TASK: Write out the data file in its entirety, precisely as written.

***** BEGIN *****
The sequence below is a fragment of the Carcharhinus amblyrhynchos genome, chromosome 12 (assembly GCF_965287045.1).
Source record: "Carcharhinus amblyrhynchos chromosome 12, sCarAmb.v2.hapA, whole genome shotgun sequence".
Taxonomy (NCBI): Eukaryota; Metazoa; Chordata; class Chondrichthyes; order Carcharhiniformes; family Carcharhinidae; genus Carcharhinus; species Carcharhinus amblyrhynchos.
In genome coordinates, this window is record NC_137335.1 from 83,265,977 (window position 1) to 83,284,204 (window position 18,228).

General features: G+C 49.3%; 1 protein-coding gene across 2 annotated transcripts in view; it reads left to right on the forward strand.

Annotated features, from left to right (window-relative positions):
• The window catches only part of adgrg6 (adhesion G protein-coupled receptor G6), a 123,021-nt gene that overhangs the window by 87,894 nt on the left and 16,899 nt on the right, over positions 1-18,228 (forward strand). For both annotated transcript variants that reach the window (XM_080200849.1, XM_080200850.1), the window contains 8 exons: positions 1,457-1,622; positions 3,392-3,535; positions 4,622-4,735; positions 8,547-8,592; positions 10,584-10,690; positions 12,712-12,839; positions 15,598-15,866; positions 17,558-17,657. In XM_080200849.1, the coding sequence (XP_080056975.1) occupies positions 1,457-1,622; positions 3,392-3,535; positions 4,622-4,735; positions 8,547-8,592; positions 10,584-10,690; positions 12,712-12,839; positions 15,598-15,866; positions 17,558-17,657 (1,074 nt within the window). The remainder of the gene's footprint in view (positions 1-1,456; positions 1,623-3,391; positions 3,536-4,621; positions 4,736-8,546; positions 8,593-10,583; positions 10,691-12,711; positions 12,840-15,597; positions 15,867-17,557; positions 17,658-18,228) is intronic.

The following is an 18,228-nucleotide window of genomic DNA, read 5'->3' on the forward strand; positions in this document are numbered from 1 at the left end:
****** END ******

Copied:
The sequence below is a fragment of the Carcharhinus amblyrhynchos genome, chromosome 12 (assembly GCF_965287045.1).
Source record: "Carcharhinus amblyrhynchos chromosome 12, sCarAmb.v2.hapA, whole genome shotgun sequence".
Taxonomy (NCBI): Eukaryota; Metazoa; Chordata; class Chondrichthyes; order Carcharhiniformes; family Carcharhinidae; genus Carcharhinus; species Carcharhinus amblyrhynchos.
In genome coordinates, this window is record NC_137335.1 from 83,265,977 (window position 1) to 83,284,204 (window position 18,228).

General features: G+C 49.3%; 1 protein-coding gene across 2 annotated transcripts in view; it reads left to right on the forward strand.

Annotated features, from left to right (window-relative positions):
• The window catches only part of adgrg6 (adhesion G protein-coupled receptor G6), a 123,021-nt gene that overhangs the window by 87,894 nt on the left and 16,899 nt on the right, over positions 1-18,228 (forward strand). For both annotated transcript variants that reach the window (XM_080200849.1, XM_080200850.1), the window contains 8 exons: positions 1,457-1,622; positions 3,392-3,535; positions 4,622-4,735; positions 8,547-8,592; positions 10,584-10,690; positions 12,712-12,839; positions 15,598-15,866; positions 17,558-17,657. In XM_080200849.1, the coding sequence (XP_080056975.1) occupies positions 1,457-1,622; positions 3,392-3,535; positions 4,622-4,735; positions 8,547-8,592; positions 10,584-10,690; positions 12,712-12,839; positions 15,598-15,866; positions 17,558-17,657 (1,074 nt within the window). The remainder of the gene's footprint in view (positions 1-1,456; positions 1,623-3,391; positions 3,536-4,621; positions 4,736-8,546; positions 8,593-10,583; positions 10,691-12,711; positions 12,840-15,597; positions 15,867-17,557; positions 17,658-18,228) is intronic.

The following is an 18,228-nucleotide window of genomic DNA, read 5'->3' on the forward strand; positions in this document are numbered from 1 at the left end: